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Invisible Hearing Loss

Invisible Hearing Loss

March 11, 2015 Editorials

Opinion Editorial by Douglas L. Beck, AuD

A relatively new term in audiology is invisible hearing loss. Of course, it's not new or surprising to hearing care professionals (HCPs) that hearing loss is "invisible." That is, the person with hearing loss looks exactly like the person without hearing loss (unlike a person with a broken arm or leg, or a person in need of a wheel chair, or a person wearing glasses….).

Invisible hearing loss (IHL) refers to people who present with essentially normal hearing acuity (as demonstrated by their pure tone thresholds) and who present with listening disorders (including auditory neuropathy spectrum disorder, spatial hearing disorders, auditory and other processing disorders, attention disorders….). In many respects, IHL acknowledges that hearing and listening occur in the brain (not the ear) and there are a multitude of hearing and listening disorders in which the peripheral auditory nervous system presents as normal.

In my opinion, the audiogram is an excellent tool to understand someone's ability to hear (limited) pure tones and to reflect a small portion of hearing ability. However, the audiogram is a poor measure and an insufficient "gold standard" to reflect or estimate listening ability (i.e., making sense of sound, see Beck, 2014). Indeed, people who present with normal (or nearly normal) audiograms are often dismissed with not much more than a brief discussion about "the good news is your hearing is normal…" and "preferential seating" and "better lighting" and other apparently reasonable strategies which in isolation, fail to address or incorporate a 21st century understanding of how humans hear and listen.

However, for many children and adults with normal hearing, invisible hearing loss may be (and often is) present in tandem with normal audiograms. That is, if we were to test deeper and challenge the entire auditory system (two ears and the brain working together as a true binaural system) in realistic acoustic environments, we might (more often) detect auditory neuropathy spectrum disorder (ANSD), and/or auditory processing disorders (APDs) and/or spatial hearing disorders (SHDs)–all of which (most often) co-exist with normal hearing (Beck, 2014).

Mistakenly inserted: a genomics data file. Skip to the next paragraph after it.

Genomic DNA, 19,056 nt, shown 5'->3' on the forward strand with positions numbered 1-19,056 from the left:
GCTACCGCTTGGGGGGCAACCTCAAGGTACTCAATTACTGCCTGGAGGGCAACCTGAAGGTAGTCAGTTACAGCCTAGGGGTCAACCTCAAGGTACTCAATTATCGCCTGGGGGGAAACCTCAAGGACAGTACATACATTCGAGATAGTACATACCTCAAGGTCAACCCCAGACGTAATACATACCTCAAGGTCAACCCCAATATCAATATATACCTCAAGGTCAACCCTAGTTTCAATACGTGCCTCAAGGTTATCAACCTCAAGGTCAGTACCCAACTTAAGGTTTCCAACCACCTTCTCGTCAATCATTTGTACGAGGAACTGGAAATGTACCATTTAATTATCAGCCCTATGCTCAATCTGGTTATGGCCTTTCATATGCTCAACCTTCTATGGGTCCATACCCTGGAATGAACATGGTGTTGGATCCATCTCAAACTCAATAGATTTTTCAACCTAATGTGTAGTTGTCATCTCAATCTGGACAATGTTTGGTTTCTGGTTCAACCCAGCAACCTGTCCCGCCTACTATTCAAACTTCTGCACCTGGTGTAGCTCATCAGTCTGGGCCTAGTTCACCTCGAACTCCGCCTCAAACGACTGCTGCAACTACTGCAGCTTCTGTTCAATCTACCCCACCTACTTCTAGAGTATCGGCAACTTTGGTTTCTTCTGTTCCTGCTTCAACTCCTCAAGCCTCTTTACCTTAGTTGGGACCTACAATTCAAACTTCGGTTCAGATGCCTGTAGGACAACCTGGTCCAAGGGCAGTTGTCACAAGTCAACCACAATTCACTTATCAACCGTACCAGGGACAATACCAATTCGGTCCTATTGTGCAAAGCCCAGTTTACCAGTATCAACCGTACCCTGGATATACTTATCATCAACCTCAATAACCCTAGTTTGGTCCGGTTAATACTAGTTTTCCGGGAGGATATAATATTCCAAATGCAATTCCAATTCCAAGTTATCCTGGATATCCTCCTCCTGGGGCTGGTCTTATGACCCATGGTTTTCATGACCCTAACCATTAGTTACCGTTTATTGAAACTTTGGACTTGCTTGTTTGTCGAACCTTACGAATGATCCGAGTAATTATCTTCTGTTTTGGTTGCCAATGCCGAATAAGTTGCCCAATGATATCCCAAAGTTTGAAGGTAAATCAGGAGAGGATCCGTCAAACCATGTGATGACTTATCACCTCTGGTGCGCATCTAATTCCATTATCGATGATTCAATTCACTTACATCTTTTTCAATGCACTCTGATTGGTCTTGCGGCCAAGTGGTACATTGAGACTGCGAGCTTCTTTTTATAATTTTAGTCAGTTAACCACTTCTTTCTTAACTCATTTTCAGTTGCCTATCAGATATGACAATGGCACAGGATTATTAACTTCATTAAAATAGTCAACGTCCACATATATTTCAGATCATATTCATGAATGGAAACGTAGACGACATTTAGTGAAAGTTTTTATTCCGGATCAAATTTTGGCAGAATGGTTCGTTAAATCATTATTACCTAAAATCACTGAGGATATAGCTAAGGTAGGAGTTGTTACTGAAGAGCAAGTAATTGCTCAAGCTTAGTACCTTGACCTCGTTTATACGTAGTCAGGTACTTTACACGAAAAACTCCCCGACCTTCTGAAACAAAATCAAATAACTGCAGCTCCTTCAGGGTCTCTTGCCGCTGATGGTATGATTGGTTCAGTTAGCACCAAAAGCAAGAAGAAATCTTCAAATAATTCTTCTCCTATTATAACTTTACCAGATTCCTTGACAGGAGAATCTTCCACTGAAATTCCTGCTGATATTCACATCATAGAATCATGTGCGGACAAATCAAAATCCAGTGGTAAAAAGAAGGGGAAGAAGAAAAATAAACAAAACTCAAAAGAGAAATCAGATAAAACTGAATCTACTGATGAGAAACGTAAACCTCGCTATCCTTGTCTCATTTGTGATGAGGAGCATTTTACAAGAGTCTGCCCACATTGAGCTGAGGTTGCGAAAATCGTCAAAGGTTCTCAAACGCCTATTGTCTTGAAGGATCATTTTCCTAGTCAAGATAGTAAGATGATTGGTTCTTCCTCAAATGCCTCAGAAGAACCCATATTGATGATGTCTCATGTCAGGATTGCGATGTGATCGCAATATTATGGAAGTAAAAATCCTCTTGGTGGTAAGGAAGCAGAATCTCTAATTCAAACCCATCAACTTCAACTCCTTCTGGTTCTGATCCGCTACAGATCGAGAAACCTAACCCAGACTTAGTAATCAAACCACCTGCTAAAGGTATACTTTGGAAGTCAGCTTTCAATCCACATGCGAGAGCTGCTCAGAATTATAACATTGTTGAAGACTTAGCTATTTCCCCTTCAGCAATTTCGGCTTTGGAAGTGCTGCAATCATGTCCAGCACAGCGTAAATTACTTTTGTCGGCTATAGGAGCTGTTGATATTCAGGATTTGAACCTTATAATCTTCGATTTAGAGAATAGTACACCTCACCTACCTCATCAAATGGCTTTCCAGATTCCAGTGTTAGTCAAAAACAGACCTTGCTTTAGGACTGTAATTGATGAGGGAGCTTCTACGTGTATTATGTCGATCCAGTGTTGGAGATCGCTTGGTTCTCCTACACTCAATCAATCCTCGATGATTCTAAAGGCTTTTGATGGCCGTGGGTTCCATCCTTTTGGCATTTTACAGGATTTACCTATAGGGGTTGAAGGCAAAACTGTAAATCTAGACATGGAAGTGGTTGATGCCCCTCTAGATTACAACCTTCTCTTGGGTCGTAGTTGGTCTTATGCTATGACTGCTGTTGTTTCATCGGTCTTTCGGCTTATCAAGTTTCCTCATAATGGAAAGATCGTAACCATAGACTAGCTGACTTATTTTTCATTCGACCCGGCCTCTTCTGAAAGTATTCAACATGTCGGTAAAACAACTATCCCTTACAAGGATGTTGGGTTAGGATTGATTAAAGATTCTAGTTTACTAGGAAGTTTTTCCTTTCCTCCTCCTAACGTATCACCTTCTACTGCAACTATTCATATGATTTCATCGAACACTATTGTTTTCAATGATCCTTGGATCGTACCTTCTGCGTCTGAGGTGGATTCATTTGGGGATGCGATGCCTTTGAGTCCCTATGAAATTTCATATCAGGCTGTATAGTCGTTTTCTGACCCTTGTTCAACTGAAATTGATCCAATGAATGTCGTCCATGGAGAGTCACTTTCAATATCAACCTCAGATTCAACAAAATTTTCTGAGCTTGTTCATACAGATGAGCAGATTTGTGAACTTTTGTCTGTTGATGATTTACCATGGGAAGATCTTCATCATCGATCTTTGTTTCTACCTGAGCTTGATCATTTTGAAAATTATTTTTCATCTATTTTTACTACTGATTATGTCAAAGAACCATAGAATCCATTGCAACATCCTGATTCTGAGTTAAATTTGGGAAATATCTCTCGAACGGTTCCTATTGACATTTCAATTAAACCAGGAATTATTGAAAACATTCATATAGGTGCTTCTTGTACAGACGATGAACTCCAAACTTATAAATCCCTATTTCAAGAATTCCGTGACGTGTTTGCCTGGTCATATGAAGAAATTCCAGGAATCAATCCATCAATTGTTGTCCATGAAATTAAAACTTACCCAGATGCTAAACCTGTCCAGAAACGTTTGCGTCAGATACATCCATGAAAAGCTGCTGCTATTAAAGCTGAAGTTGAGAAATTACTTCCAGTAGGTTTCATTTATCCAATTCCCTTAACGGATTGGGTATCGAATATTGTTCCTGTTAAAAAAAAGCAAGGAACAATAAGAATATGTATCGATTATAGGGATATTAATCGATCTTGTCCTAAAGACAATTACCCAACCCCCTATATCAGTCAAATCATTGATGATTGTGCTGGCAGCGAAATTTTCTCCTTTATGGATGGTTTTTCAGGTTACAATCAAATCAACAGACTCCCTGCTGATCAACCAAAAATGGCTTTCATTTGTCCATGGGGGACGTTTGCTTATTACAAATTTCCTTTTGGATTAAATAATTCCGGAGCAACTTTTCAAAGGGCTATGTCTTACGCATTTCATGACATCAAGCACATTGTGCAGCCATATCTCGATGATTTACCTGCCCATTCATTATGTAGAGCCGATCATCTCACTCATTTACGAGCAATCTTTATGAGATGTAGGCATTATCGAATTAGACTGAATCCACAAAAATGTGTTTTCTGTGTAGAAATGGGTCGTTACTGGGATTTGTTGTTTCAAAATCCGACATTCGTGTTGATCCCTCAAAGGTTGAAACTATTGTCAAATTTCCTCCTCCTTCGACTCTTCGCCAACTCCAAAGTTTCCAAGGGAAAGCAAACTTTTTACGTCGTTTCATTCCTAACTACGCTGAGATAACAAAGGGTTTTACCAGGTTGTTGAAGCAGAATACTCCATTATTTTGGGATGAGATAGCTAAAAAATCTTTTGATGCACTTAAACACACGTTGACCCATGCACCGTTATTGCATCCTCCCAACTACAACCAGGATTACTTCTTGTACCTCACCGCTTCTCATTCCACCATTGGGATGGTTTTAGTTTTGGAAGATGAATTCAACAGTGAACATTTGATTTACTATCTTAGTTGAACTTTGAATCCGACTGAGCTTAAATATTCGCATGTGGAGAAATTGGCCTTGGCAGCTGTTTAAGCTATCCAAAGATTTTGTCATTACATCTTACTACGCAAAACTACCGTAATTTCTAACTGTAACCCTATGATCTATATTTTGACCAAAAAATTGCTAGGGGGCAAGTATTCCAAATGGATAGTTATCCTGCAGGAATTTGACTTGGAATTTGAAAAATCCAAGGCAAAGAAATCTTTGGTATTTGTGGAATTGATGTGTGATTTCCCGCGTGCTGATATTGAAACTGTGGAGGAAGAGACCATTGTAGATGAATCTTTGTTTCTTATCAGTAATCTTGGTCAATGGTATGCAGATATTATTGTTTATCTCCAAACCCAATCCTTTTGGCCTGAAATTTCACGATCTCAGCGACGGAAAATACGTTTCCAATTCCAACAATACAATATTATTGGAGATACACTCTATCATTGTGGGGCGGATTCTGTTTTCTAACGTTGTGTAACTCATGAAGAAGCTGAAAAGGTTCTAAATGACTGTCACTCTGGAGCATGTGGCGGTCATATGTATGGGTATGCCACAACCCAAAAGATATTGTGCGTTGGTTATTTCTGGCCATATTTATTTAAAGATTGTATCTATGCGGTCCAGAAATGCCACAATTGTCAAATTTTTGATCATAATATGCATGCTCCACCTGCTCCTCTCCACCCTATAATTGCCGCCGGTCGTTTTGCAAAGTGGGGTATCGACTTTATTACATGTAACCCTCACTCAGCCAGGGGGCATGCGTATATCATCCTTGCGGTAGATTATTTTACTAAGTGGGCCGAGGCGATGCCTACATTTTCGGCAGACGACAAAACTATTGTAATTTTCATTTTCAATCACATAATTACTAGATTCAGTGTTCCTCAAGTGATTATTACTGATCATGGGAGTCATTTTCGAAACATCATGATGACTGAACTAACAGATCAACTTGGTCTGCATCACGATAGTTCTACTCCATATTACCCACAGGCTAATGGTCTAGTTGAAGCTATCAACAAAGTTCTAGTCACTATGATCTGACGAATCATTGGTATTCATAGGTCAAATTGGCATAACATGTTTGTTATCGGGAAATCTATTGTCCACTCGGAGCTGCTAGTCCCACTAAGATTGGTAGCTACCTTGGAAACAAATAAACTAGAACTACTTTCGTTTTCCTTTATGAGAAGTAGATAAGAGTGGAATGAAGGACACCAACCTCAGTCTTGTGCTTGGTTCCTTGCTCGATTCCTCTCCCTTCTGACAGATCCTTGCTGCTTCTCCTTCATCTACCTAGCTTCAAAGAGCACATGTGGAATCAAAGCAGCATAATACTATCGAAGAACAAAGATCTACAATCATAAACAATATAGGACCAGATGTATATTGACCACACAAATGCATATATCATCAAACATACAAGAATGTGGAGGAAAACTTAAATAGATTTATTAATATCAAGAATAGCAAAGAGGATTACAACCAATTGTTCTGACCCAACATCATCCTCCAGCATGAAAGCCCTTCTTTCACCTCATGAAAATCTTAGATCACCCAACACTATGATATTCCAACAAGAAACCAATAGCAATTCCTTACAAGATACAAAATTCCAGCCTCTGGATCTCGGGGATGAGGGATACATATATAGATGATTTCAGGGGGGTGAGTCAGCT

With specific regard to the importance of accurate spatial hearing, Cameron and Dillon (2014) reported that there are multiple reasons why children may not be able to listen well in noise despite normal hearing and importantly for some of these children, spatial hearing disorders are the only cause.

"Indeed, listening maximally requires cognitive ability including attention, working memory, listening effort, and, of course, the maximal delivery of acoustic information to the brain, including the maintenance of natural acoustic cues such as interaural loudness differences (ILDs) and interaural timing differences (ITDs) to facilitate binaural summation and binaural squelch" (Beck 2014a).

Therefore, when a patient (child or adult) presents with normal (or abnormal) pure-tone thresholds and their chief complaint is the inability to understand speech clearly in quiet or noise, a thorough diagnostic battery (including speech in noise tests and acoustic reflexes) is called for. The goal is not to simply document peripheral hearing loss (Beck, 2015) through an audiogram or worse, a pure-tone screening. The goal is to diagnose or describe the auditory-based communication disorder (i.e., a communication disorder manifested via audition). Unfortunately, a simple audiogram cannot document, estimate, reflect, or quantify speech-in-noise problems, neural or auditory processing difficulties, perceived distortions (loudness, spectral, or timing and more), attentional difficulties, etc.

Many people who complain about speech in noise have invisible hearing loss (i.e., it didn't show up on their audiogram) and these problems are likely to remain undocumented and problematic unless we do the work, dig deeper, and objectively stress the system by testing the ability of the ear and brain to work together in difficult listening situations (Beck, 2014a).

These issues are of significant importance for a number of reasons, not the least of which is "Listening is Where Hearing Meets Brain" (Beck and Flexer, 2011).

Douglas L. Beck, AuD, Board Certified in Audiology, is the Web content editor for the American Academy of Audiology and the director of public relations with Oticon, Inc.

For More Information, References, and Recommendations

Beck DL. (2015) BrainHearing—Maximizing Hearing And Listening. Hearing Review. March.

Beck, DL. (2014) Issues and Considerations Regarding Musicians, Music, Hearing and Listening. Hearing Review August:14–16.

Beck, DL. (2014a) On the Importance of Working Memory with Regard to Hearing, Listening, Amplification, Prodigies, and More. April 20, 2014.

Beck DL, Flexer C. (2011) Listening is where hearing meets brain…in children and adults. Hearing Review 18(2):30–35.

Cameron S, Dillon H. (2014) Remediation of Spatial Processing Issues in Central Auditory Processing Disorder (Chapter 8, pages 201 to 224) in: Chermack and Musiek (eds) text: Handbook of Central Auditory Processing Disorder, Comprehensive Intervention, Volume 2, Second Edition. Plural Publishing.

Dillon, H (2013) Super Directional Hearing Aids, Noise Reduction, and APD: Interview with Harvey Dillon

Neher T, Behrens T, Beck, DL. (2008) Spatial Hearing and Understanding Speech in Complex Environments. Hearing Review.

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